March 15, 2019
The Sixers never really broke away from the Kings on Friday night, but they didn't need to. Despite some changes to the rotation and up-and-down performances from their shooters, the Sixers mostly cruised to a 123-114 win at home, setting up a huge showdown with the Milwaukee Bucks on Sunday afternoon.
Here's what I saw on Friday night.
• If you needed to take a small piece of film to justify Boban Marjanovic's place in the rotation, you could just cut and save the stretch he had in the middle of the first quarter on Friday night. The Sixers resorted to a very simple strategy on the offensive end: throw the ball to the biggest guy on the floor and trust that he's going to come down with it.
Boban is a legitimate weapon around the rim. There are times when there are two players standing around him by the basket, and the Sixers don't have to think about them at all. It's like watching a high-school kid play against a bunch of elementary school children.
As a nice bonus, his chemistry with Tobias Harris is not limited to off-court shenanigans. "Bobi and Tobi" have a great understanding, and with Harris in the middle of a brutal game, the big man helped his old buddy get going with some easy offense:
The Bobi-Tobi connection going to work. Nice give-and-go pic.twitter.com/885YF0CkOy— Tom West (@TomWestNBA) March 16, 2019
There are plenty of concerns about Boban's place on defense when teams spread the floor, but the Sixers believe they can make that up on the other end of the floor. That was definitely the case on Friday.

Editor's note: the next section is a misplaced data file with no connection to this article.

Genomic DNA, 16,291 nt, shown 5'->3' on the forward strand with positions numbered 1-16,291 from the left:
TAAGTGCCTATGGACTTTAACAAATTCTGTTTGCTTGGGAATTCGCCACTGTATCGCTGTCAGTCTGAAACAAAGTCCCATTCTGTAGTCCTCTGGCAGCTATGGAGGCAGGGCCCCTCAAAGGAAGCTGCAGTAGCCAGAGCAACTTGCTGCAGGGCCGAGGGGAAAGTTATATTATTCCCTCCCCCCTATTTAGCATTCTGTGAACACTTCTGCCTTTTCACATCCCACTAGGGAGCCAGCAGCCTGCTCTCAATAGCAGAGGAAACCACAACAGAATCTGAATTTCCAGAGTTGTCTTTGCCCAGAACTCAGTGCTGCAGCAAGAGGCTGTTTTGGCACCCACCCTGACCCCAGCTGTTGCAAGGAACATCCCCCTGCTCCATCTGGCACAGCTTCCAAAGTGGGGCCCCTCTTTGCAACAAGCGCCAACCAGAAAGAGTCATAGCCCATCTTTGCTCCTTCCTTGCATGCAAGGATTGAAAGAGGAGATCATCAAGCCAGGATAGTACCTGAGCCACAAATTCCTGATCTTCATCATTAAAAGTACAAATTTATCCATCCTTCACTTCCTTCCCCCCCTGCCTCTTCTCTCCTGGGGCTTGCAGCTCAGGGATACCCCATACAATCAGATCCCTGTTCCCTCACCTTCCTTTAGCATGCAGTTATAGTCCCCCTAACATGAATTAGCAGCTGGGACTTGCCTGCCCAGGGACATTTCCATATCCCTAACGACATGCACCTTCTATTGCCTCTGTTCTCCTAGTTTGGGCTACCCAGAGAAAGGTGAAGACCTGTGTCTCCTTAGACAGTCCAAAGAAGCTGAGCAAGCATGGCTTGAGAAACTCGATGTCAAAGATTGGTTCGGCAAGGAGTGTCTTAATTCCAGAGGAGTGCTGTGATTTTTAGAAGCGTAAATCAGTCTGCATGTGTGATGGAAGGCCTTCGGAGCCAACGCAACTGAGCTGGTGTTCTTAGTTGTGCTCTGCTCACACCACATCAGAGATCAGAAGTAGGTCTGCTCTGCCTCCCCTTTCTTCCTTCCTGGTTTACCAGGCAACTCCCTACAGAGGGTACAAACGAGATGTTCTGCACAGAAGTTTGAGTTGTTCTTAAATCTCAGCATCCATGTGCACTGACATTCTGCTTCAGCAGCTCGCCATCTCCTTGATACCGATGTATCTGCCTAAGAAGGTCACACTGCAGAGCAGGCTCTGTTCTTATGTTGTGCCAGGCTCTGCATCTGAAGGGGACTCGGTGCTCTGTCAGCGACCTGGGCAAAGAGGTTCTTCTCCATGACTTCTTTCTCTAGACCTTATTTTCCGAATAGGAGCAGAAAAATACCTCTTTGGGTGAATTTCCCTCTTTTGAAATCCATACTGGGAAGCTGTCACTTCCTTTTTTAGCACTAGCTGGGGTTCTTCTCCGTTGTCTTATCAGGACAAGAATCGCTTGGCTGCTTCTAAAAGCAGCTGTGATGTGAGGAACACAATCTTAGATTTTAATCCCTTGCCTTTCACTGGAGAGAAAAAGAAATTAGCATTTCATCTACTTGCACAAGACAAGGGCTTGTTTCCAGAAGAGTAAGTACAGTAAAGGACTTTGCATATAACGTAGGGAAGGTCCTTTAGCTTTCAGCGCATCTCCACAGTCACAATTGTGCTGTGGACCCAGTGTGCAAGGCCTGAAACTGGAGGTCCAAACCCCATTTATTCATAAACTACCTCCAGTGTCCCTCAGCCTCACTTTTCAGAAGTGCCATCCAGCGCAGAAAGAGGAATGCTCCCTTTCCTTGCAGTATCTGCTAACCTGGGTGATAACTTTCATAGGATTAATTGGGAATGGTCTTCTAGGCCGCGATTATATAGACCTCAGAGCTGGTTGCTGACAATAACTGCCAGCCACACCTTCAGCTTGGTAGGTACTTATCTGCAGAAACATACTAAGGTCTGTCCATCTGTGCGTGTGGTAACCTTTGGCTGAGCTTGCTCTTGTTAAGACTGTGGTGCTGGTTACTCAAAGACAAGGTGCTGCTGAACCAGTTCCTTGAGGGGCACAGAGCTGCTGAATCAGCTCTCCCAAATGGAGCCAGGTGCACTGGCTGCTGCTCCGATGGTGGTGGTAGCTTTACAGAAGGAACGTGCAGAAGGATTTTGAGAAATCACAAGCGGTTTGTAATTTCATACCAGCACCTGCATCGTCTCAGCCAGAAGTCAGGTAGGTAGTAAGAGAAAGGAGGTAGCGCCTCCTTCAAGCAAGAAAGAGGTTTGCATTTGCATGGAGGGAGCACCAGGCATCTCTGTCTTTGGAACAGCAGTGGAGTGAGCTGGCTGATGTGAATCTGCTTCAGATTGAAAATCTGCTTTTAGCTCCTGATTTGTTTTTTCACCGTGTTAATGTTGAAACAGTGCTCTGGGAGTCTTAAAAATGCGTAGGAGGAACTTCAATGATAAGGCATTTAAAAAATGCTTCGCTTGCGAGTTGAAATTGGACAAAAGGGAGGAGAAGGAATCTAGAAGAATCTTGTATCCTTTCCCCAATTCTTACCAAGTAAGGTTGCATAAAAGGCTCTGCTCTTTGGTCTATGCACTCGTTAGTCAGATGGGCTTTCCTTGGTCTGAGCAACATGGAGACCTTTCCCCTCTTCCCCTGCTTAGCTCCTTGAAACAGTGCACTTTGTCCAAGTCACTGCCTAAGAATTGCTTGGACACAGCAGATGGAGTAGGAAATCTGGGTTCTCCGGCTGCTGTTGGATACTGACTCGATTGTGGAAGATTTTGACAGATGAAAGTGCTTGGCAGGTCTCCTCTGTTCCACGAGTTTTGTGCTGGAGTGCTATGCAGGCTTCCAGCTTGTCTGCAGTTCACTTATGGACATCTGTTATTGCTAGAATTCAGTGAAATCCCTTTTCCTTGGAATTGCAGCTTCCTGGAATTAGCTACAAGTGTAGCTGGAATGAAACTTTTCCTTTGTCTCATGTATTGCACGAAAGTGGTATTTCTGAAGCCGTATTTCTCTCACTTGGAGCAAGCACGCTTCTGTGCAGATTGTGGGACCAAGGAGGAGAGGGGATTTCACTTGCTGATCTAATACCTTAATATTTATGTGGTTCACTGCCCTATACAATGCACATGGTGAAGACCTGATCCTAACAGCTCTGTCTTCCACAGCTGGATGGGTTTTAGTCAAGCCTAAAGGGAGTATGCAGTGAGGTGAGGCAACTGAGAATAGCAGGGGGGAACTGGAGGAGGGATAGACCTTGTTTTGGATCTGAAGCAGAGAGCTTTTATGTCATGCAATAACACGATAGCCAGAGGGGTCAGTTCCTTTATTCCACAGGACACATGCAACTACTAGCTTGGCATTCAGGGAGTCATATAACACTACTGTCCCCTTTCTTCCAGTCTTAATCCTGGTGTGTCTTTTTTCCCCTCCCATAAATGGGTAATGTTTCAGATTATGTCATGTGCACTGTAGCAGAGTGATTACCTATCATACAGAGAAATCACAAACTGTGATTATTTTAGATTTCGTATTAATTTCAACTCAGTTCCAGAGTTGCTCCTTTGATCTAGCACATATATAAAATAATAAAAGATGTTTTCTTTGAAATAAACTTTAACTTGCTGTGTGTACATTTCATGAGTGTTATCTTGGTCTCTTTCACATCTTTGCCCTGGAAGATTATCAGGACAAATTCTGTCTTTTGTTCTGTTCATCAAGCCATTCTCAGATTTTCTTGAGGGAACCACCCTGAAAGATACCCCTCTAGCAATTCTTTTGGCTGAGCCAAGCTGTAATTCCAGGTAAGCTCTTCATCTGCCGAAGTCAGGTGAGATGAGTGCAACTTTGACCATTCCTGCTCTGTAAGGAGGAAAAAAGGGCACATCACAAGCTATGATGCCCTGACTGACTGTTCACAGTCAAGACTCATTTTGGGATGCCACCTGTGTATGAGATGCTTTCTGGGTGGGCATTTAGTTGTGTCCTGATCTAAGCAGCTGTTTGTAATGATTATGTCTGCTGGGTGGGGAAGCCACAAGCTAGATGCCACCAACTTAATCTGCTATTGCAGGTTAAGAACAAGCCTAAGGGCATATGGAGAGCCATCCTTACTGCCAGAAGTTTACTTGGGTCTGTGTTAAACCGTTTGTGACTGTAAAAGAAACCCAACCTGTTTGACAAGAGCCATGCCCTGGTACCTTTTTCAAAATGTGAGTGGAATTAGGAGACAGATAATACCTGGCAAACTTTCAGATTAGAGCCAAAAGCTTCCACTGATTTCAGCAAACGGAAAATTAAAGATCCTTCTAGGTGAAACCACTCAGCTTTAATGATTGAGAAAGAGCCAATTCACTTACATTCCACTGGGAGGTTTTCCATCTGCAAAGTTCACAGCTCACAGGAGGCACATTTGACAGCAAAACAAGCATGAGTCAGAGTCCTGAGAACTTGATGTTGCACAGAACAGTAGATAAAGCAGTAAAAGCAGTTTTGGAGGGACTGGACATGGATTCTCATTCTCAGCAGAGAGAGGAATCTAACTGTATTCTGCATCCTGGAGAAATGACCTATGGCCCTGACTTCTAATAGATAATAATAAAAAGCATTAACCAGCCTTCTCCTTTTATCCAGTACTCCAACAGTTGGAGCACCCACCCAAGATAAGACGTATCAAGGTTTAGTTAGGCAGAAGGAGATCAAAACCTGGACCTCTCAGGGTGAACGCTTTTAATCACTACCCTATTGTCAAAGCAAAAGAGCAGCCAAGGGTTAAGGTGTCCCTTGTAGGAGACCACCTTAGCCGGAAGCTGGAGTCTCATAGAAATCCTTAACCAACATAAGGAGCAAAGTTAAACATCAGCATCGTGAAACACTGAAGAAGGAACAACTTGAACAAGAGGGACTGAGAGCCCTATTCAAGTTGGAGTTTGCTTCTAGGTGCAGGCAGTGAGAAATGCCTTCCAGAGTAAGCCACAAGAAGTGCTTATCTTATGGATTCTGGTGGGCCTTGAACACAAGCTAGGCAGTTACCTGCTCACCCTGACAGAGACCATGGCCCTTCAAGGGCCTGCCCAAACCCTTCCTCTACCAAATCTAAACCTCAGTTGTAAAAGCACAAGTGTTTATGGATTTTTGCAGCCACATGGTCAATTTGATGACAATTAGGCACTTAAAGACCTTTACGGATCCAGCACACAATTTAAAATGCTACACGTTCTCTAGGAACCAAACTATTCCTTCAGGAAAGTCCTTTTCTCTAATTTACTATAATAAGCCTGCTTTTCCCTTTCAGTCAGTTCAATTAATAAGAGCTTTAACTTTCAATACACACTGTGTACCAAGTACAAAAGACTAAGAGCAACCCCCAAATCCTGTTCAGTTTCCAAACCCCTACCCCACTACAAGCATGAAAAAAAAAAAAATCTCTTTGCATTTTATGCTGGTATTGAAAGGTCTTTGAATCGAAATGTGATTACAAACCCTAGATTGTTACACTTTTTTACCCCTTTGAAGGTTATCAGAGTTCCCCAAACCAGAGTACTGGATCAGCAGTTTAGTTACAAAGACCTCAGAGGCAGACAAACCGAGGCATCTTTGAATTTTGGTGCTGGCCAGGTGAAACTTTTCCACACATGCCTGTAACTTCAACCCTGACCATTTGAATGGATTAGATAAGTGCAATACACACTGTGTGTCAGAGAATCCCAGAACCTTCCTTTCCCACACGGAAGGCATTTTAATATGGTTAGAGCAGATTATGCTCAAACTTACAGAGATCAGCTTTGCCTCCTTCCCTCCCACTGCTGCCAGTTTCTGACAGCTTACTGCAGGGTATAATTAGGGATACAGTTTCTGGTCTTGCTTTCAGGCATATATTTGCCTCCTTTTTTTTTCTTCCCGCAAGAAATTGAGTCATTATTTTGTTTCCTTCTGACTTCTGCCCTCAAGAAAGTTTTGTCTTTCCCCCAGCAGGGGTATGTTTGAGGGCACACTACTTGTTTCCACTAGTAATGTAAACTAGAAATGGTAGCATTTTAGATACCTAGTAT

• Jimmy Butler played with the exact balance of priorities I think he needs to in order for the Sixers to be the best version of themselves. He played selfless basketball when it was warranted and didn't let the offense devolve into Jimmy vs. The World, but he did not allow himself to fade into the background.
When Butler sets his mind to attack, he is still as dangerous as ever. He made it a point to seek out contact on his drives, and you can often determine how good Butler has been by how often he's getting to the free-throw line. He shot seven free throws in the first half against Sacramento, and with their shooters struggling to get anything going, that was basically the difference between going into halftime tied and having a small cushion.
I think I can speak for everyone when I say more of that Butler would be welcomed, and both sides would feel more certain about their future together if Butler played like that all the time. The best news of all is that all of it felt repeatable, and Butler could easily build on this performance heading down the stretch.